Though like the wanderer, the sun gone down,
Darkness be over me, my rest a stone;
Yet in my dreams I’d be nearer, my God, to Thee,
Nearer, my God, to Thee, nearer to Thee!
-from “Nearer, my God, to Thee” by Sarah Flower Adams
From the moment the electronic beat opens the first track on Foxing’s transcendent Nearer My God,it’s clear that this band is trying something new. “Grand Paradise” is a strange, almost haunted track that opens the record on an anxious, ominous tone, but maybe that’s exactly what makes it work. This album is all about establishing expectations and then, if not dashing them, twisting and subverting them. It’s an album about dealing with God the way one deals with the cracked mirror of the self. It’s an album that deals with uncertainties as the only certainties, that celebrates, even relishes, the vast emptiness between the human and the divine.
While beginning with falsetto vocals paired with a darkly dramatic piano hammering away on top of an electronic beat, “Grand Paradise” blossoms into a bridge (maybe it would be more appropriate to call it a “third act” as it unexpectedly and climatically blows the hinges off such a slow, quiet song) that is pleasantly reminiscent of some of the best heart-shattering gang vocal moments from Brand New’s The Devil and God Are Raging Inside of Me (2006). As an aside, it’s actually difficult for me to talk about Foxing without thinking about Brand New and, consequently, without continuing to process my feelings about Brand New following the allegations surfaced about Jesse Lacey. There are so many similarities not only in the vocal style of Foxing’s Conor Murphy, but also in his approach to imagery and confessional lyrical trends (with heady religious imagery to boot). That being said, it’s important to remember that while Foxing may have been influenced by former Triple Crown Records (where Foxing now reigns supreme in my book) darling Brand New, Foxing is a very different band.
Immediately following “Grand Paradise,” the album takes a major turn in the first single of the album, “Slapstick” (which is also one of my favorite music videos of 2018). While the reverby riff that floats throughout “Slapstick” certainly sounds like many of the most “90s emo-revival” moments of 2015’s Dealer, “Slapstick” announces itself almost immediately as a statement of Foxing’s musical growth in its use of keyboards and samples that add a surreal kind of backing percussion to an already sonically rich track. If there’s a wider stylistic gulf on this album than between “Gameshark” and “Nearer My God,” then I have yet to discover it. Where “Gameshark” again showcases the electronic beats that Conor Murphy experimented with on his excellent solo outing Smidley, “Nearer My God” is as close to an emo power ballad as Foxing has ever produced, a song with the kind of electric fist-pumping power that Brand New’s “The Quiet Things That No One Ever Knows” would send scene kids into a frenzy with back in 2003. And that’s only halfway through the album. If the chorus on “Nearer My God” (“do you want me at all?”) send shivers down your spine, then the chorus to the heart-rending “Five Cups” will be your undoing (“I want to drive with my eyes closed”). From there the album opens up even more. Standout tracks like the gorgeous piano ballad “Trapped in Dillard’s,” the Morrissey-inspired “Crown Candy,” and the fiery ascension of classic sounding-Foxing “Won’t Drown” keep this album kinetic both musically and emotionally. 80’s-infused album closer “Lambert” brings the album to its smoky conclusion with a ghostly whisper, which is perhaps exactly what an album as expansive and elusive as Nearer My God needs.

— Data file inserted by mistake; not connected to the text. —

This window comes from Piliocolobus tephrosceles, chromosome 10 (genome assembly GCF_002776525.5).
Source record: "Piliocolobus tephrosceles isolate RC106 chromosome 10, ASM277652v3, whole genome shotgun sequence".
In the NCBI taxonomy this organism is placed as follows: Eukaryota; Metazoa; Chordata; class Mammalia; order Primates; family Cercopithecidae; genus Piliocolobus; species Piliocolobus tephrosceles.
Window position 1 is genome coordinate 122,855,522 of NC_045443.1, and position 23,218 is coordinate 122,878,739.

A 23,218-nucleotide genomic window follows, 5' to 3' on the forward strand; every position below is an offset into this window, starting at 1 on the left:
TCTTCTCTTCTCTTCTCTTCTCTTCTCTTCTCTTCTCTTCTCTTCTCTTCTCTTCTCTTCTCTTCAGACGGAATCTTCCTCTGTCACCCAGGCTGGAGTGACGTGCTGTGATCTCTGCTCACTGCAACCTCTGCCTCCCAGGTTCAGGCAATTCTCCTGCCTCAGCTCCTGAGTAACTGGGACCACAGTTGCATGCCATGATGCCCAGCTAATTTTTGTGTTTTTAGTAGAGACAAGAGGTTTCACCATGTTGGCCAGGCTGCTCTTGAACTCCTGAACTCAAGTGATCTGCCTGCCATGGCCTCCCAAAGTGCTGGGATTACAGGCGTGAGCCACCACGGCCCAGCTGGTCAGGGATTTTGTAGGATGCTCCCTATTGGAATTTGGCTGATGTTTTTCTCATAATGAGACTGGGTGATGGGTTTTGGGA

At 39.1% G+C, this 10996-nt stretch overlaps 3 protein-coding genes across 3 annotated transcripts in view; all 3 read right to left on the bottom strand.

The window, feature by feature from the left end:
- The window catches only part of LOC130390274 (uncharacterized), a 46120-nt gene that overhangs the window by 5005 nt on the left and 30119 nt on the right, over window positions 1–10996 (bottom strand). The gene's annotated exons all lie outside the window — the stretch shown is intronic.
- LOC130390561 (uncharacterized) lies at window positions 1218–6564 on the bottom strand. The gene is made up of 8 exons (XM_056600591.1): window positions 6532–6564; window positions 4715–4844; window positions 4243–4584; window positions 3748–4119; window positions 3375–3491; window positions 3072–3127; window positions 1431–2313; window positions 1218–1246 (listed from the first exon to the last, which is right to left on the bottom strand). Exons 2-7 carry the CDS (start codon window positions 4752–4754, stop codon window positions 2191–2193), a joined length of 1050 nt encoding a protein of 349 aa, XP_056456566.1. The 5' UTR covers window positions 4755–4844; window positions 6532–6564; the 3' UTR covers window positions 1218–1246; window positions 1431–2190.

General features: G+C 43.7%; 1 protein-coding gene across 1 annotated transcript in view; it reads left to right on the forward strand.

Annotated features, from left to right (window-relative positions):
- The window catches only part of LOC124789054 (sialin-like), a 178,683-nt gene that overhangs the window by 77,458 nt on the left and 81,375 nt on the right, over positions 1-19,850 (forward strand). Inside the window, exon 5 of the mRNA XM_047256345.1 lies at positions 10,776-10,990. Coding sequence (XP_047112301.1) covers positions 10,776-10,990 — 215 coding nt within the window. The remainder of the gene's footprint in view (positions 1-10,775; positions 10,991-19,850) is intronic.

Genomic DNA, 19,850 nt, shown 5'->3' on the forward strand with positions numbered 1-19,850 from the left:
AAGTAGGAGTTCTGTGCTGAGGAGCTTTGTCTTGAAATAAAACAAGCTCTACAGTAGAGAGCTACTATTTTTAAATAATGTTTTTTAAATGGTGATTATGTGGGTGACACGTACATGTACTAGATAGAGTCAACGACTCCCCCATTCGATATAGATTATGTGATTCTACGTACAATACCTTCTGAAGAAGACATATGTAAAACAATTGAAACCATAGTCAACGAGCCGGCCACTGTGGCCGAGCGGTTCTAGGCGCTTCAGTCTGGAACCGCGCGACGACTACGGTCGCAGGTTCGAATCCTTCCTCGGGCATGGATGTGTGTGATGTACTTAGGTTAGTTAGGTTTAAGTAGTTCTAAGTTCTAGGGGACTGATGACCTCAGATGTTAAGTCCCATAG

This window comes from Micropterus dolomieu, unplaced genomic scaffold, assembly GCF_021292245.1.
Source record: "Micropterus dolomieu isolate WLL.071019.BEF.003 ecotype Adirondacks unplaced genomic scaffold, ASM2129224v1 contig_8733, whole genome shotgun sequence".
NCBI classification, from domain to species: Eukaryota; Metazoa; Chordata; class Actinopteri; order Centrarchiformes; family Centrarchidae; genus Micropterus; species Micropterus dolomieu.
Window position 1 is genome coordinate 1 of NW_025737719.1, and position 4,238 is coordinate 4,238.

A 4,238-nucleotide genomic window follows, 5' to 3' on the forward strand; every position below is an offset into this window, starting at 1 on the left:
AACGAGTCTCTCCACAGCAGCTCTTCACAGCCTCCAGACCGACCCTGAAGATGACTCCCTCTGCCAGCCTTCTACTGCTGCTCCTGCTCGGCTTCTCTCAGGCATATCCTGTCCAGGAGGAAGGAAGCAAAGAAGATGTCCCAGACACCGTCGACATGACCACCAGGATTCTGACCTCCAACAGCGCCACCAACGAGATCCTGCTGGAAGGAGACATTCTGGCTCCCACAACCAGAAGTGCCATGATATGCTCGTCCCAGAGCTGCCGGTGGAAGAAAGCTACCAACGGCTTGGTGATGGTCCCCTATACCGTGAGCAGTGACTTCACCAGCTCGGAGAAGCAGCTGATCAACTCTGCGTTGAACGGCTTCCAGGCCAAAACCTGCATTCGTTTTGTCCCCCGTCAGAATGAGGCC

This album is all about ambition— not the ambition that some bands have to make their sound palatable to a larger cross-section of listeners or become “radio ready,” but rather to raise the already impressive stakes of their music and lyrics. While issues of faith, the nature of sin, drug abuse, and loss of the beloved were some of the many prevalent themes on the two previous Foxing albums, Nearer My Godtakes human strife and elevates it to the divine. The title of the album itself treads multiple interpretations: a reference to a classic hymn, an acknowledgement of personal, spiritual growth, the approach of death where we finally become “closer” to our creator, the supposed last song the band played as the Titanic sank, etc. Therein lies the tremendous ambition of this record— the many faces of human suffering portrayed become more than a means of connecting to the listener, they become prayers for forgiveness, redemption, and guidance. There’s endless acknowledgement on this record of failure and regret, but what raises the stakes here is that the resignation present in previous albums has receded, or is at least balanced against other forces. There’s room now for hope. Maybe someone’s listening.